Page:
12:1 Spring 1958
WILLIAM S. BURROUGHS
Excerpt: Naked Lunch
While they put together the issue of writing from San Francisco, editors Irving Rosenthal and Paul Carroll used their contacts to find new sources of material. Allen Ginsberg alerted them to William S. Burroughs, who had been laboring for years on the manuscript of a novel, Naked Lunch, in Tangier. In his recent journalistic account of the events surrounding Chicago Review’s serialization of Naked Lunch, Gerald E. Brennan describes the arrival of Burroughs’s manuscript:
One day Carroll got a call from Rosenthal. Could Carroll come over to his apartment in Hyde Park right away? When he got there, Rosenthal showed him a cardboard box that had just arrived from California: Ginsberg had sent the entire Naked Lunch manuscript. As they read through the work they realized what a job they had on their hands. Despite frequent reworkings, Naked Lunch was, in Rosenthal’s words, “as close to formless as a book could possibly be.”*
The ﬁrst chapter of Naked Lunch appeared in the Spring 1958 issue. The box of writing continued to hold Rosenthal’s interest: he managed to excerpt a section for the Autumn 1958 issue of Chicago Review, but that excerpt and the other pieces in that issue were judged obscene by a columnist in the Chicago Daily News. His column and the public outcry that ensued provoked the University administration to suppress the Winter 1959 issue, in which a further section of Naked Lunch was to appear with work by Jack Kerouac and Edward Dahlberg. Carroll and Rosenthal would found a new magazine, Big Table, to publish those materials. Carroll recently remembered:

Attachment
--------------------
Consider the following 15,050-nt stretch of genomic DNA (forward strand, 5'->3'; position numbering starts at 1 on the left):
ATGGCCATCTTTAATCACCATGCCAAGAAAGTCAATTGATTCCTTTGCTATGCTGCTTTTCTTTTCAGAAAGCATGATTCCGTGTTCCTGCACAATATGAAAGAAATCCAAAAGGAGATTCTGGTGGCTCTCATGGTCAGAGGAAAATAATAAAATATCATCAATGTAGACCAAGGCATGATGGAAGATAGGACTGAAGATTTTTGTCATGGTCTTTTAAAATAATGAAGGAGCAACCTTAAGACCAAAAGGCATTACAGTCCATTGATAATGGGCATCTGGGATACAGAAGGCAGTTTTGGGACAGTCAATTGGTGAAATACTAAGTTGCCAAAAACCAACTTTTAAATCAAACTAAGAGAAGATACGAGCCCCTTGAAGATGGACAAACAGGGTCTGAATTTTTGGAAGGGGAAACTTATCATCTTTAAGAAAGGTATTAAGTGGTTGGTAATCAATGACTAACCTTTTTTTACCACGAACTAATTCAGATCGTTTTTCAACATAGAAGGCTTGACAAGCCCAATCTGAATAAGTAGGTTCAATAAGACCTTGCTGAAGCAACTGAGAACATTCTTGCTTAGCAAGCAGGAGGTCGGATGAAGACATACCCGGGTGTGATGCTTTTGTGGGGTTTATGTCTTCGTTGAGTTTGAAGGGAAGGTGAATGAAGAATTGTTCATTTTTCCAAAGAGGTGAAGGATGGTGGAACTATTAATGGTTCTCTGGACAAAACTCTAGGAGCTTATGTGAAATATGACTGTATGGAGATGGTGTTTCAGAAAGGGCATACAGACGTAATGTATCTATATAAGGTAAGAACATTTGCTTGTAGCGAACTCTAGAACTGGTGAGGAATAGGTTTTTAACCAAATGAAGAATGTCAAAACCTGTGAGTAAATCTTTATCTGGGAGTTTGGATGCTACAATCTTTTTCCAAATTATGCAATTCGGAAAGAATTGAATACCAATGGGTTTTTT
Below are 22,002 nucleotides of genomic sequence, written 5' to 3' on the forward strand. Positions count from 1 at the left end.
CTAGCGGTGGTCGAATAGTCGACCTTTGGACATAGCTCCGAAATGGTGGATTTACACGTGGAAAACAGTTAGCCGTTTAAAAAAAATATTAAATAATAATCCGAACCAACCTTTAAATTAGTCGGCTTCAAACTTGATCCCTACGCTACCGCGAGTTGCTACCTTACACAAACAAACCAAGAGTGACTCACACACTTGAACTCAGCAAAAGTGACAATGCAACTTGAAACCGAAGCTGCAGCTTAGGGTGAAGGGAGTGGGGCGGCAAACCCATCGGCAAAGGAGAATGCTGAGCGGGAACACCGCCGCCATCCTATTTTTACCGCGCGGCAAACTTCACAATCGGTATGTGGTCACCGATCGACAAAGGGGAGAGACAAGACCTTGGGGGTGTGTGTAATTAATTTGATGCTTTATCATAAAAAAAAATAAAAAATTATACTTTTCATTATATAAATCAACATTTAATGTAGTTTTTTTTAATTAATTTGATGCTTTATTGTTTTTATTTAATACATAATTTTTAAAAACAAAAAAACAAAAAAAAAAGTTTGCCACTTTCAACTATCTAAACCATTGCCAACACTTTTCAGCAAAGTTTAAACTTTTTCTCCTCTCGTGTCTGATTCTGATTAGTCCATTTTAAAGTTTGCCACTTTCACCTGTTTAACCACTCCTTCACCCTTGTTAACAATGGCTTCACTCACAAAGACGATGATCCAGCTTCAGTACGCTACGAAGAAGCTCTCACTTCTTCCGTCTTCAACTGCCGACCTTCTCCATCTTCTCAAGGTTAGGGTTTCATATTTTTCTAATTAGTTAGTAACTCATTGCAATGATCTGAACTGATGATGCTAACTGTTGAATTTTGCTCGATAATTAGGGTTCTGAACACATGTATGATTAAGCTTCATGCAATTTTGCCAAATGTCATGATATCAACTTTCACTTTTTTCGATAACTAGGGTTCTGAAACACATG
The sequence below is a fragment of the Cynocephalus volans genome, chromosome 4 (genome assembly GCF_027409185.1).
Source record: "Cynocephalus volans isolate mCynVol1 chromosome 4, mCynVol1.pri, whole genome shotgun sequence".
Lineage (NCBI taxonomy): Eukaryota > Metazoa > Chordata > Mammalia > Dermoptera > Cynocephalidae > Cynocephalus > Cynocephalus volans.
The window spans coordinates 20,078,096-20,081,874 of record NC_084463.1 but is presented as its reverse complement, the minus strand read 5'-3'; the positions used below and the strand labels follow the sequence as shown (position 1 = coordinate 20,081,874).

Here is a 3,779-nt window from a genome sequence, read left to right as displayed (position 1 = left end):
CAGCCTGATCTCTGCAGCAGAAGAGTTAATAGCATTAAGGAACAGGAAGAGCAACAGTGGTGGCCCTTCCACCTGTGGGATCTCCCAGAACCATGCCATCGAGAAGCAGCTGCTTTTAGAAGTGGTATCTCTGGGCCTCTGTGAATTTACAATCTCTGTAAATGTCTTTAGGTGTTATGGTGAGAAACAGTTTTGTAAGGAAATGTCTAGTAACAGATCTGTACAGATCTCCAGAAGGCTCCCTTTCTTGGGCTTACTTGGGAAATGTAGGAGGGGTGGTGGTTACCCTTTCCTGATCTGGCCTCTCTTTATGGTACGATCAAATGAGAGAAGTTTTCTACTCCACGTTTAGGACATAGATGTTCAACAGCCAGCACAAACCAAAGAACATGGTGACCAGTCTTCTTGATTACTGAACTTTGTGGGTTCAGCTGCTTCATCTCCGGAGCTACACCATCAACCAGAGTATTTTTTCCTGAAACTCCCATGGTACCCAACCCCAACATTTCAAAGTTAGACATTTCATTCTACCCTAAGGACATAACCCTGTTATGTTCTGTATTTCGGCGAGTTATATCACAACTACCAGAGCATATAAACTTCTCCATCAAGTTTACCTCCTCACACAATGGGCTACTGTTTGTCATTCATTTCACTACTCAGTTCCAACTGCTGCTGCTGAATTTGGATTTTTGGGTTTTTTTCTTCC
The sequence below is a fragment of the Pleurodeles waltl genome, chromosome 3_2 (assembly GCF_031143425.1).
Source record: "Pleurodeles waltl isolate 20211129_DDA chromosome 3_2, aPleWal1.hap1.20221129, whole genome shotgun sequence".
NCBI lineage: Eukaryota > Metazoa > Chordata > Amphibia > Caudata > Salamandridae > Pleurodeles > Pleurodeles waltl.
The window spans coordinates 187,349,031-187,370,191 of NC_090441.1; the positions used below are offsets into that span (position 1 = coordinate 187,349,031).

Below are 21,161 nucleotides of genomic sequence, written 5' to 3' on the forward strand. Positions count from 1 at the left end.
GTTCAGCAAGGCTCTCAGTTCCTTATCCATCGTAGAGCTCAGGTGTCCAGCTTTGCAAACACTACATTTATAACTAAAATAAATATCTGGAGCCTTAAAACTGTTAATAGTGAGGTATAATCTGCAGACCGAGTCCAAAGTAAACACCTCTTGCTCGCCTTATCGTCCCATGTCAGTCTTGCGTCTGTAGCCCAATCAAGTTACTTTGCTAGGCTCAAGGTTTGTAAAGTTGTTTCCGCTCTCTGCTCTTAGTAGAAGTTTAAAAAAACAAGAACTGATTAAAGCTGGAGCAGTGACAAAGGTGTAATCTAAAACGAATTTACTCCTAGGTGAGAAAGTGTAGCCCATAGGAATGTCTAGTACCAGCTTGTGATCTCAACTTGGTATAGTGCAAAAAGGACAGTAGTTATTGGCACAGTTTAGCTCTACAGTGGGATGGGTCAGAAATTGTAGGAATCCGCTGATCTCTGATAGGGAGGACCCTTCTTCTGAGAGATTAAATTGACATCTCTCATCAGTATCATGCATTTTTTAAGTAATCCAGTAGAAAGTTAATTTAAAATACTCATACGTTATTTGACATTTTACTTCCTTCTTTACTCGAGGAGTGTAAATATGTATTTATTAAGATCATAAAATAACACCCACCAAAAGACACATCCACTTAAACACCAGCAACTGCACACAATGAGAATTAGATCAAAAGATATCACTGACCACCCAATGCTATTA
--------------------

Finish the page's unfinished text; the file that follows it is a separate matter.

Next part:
Irving’s lasting triumph was, of course, publishing chapters from William S. Burroughs’s novel Naked Lunch. It cost him his magazine when the University censored what would have been the winter 1959 issue, with lots of Burroughs. It cost the other editors their jobs, when, following Irving, we all resigned; and founded Big Table, where the suppressed texts appeared in March 1959. I also lost an instructorship in English at Loyola University. I feel I can speak for Irving and the other editors when I say: we’d do it all over again. A strong argument could be made that Irving Rosenthal was probably the best editor the Review has seen.
* Gerald E. Brennan, “Naked Censorship: The True Story of the University of Chicago and William S. Burroughs’s Naked Lunch, Part I,” Chicago Reader 24:52 (September 29, 1995): 17-18. This is the most thorough extant analysis of the events surrounding the “suppression” of the Winter 1959 issue. It continues in Gerald E. Brennan, “Naked Censorship: The True Story of the University of Chicago and William S. Burroughs’s Naked Lunch, Part II,” Chicago Reader 25:1 (October 6, 1995): 8-10, 12, 14, 16, 20, 22, 24-28.
Other accounts of the incident include Albert N. Podell, “Censorship on the Campus: The Case of the Chicago Review,” San Francisco Review 2 (Spring 1959): 71-87; and Peter Michelson, “On The Purple Sage, Chicago Review, and Big Table,” TriQuarterly 43 (1978): 341-375. See also Brennan’s “Big Table,” in Chicago History: The Magazine of the Chicago Historical Society 17:1 & 2 (Spring/Summer 1988): 4-23.
Reprinted by permission of the Wylie Agency, Inc.
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